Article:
Image: MARK RUBIN/University of Michigan Medical School

For almost 15 years, doctors have had to rely on the Prostate Specific Antigen (PSA) test as the best available method to screen men for prostate cancer. But within another three to five years, far more accurate diagnostic tests will most likely emerge, researchers at the University of Michigan Medical School now say. They recently completed an extensive analysis of more than 200 genes and gene fragments, and found distinct patterns of gene expression associated with the timing and severity of the disease. The scientists describe their findings in today's issue of Nature.

"Our study has important applications in the diagnosis, prognosis and treatment of prostate cancer," co-author Mark Rubin says. "The ultimate goal is to help physicians determine which patients need immediate, aggressive treatment and which can be watched and treated conservatively."

Whereas previous studies examined prostate cancer genes one at a time, this research engaged more than 80 DNA microarrays in tandem to assess the activities of thousands of genes at once. The scientists tested different types of prostate tissue taken from 50 men. The samples included normal prostate tissue from men with and without prostate cancer (left image), tissue with benign changes, localized prostate cancer (right image) and aggressive, metastatic cancer. The approach turned up some well-known cancer genes but also identified other genes that were not known to be involved in the disease.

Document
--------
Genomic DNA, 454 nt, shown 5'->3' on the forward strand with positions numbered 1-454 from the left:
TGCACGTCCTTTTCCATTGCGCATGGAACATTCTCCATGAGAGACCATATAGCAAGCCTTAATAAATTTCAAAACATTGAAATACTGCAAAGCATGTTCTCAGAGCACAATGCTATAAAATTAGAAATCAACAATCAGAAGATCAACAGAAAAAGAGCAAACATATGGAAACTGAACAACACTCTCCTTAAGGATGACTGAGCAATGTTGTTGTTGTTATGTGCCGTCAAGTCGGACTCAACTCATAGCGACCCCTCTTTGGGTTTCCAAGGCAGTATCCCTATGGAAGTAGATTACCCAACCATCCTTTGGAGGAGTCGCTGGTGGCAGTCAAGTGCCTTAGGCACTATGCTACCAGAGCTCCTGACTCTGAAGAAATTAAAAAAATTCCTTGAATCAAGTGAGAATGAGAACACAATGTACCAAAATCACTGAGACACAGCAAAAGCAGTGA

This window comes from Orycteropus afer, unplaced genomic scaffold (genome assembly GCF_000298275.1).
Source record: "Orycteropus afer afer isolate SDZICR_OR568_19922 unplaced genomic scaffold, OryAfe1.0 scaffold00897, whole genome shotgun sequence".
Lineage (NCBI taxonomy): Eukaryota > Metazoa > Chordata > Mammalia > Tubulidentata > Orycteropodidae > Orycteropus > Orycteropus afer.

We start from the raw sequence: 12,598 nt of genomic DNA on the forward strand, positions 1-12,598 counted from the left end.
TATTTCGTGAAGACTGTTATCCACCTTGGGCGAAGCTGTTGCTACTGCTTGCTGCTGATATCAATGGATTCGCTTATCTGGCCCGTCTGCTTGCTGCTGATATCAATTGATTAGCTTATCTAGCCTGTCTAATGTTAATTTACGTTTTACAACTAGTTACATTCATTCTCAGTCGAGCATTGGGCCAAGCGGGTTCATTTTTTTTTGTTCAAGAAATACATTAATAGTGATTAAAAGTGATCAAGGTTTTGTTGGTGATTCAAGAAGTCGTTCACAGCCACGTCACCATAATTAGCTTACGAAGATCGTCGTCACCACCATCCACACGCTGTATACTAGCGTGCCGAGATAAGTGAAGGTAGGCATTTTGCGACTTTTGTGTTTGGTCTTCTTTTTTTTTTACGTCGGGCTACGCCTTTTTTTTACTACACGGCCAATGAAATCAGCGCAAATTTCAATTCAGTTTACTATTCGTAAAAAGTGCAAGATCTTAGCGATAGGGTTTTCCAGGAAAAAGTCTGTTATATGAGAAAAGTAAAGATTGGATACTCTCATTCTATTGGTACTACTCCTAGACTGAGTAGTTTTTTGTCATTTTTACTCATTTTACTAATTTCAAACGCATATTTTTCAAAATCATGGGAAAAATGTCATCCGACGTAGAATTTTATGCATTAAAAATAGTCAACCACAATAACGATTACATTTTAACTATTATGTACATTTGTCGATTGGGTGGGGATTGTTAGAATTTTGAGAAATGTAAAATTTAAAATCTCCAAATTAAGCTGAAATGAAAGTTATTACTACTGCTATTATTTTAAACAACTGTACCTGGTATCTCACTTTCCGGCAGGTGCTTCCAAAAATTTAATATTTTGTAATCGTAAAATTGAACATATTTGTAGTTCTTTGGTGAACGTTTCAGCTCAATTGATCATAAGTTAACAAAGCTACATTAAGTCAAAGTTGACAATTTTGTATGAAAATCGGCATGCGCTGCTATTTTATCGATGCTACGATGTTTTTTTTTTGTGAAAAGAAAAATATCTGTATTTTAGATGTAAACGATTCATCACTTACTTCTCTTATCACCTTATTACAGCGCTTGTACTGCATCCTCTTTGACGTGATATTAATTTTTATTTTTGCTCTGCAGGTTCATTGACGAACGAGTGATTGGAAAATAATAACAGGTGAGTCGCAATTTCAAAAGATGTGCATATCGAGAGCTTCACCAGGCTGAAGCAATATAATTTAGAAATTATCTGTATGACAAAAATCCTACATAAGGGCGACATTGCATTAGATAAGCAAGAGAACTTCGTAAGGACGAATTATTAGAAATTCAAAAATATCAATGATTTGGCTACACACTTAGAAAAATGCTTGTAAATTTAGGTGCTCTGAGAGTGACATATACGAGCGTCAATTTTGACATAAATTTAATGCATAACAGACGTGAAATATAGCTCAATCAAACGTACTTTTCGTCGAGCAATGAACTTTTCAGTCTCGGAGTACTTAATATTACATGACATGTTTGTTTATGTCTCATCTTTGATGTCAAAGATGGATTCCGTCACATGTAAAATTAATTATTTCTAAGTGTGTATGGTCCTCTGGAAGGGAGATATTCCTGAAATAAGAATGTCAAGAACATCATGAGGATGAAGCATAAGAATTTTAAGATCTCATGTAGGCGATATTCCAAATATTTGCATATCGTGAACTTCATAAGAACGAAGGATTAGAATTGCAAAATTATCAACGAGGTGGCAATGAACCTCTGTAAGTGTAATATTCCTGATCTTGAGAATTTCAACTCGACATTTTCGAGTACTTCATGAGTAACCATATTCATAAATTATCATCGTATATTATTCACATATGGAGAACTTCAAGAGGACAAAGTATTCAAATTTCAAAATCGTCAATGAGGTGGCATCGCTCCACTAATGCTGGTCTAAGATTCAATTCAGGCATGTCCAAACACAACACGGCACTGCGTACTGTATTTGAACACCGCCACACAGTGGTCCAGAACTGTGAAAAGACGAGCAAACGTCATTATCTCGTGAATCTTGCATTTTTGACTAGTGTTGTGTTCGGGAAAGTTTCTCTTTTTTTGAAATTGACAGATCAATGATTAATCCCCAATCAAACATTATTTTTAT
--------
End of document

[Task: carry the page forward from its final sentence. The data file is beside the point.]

In particular, the researchers found that the protein made by a gene called hepsin appeared at the highest levels in prostate tissue just before it turned cancerous. And the pim-1-gene producta protein known to cause cancerwas highly expressed in prostate cancer. Both protein levels, the researchers say, correlated to a patient's prognosis and thus might prove to be important clinical biomarkers. Now the team hopes to work out what the various genes actually do. "This paper will generate a great deal of work for researchers in many laboratories," concludes Arul Chinnaiyan, who directed the study.